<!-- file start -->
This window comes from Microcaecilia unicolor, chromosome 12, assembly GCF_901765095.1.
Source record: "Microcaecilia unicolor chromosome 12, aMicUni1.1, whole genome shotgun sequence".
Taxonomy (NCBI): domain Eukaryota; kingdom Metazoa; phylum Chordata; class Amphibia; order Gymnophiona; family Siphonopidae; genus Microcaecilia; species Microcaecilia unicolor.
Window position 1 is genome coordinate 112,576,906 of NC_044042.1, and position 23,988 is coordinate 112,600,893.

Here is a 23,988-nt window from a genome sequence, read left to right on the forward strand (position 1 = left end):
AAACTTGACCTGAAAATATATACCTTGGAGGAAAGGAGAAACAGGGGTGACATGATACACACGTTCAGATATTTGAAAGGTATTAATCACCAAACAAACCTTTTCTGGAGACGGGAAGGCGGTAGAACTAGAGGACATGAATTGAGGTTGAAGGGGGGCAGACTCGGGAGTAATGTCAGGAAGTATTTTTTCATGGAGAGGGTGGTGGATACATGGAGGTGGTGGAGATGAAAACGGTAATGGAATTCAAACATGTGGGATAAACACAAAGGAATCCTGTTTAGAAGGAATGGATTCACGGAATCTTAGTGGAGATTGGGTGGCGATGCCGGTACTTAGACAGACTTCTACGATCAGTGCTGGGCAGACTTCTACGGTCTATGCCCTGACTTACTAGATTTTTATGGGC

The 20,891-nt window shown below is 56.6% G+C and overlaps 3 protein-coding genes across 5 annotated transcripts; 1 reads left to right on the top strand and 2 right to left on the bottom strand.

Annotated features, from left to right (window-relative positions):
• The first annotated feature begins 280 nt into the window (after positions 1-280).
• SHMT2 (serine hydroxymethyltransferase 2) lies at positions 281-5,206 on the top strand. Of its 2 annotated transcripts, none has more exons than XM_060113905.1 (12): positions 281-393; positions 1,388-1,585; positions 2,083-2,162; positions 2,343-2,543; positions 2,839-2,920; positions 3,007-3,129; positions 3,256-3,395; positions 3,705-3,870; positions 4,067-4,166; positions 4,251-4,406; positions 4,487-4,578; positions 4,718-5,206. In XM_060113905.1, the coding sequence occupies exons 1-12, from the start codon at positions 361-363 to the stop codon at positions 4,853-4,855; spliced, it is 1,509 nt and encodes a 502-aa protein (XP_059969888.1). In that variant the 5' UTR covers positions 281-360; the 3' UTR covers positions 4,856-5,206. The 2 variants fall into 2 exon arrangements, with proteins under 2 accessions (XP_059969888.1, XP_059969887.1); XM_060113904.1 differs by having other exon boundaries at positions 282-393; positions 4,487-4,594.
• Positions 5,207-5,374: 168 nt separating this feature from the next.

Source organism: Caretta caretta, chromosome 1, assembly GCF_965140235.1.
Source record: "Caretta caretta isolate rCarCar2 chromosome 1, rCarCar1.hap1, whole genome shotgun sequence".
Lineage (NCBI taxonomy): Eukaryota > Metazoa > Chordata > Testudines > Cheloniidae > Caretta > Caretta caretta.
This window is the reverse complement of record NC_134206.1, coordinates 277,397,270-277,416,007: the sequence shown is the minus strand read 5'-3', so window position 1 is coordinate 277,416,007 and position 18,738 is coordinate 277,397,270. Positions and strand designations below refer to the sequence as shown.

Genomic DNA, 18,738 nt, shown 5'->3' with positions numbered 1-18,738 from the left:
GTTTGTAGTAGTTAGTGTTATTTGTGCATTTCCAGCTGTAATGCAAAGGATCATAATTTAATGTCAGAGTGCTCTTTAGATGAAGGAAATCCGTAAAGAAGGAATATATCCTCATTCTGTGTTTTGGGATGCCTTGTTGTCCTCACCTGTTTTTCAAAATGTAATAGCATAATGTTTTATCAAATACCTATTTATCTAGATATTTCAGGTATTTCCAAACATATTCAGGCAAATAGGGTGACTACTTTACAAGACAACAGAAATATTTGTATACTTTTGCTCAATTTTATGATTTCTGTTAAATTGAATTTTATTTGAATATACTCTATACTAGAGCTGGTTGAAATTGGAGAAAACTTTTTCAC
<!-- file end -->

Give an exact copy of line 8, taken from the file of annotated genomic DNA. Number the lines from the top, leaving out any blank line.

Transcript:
Annotated features, from left to right (window-relative positions):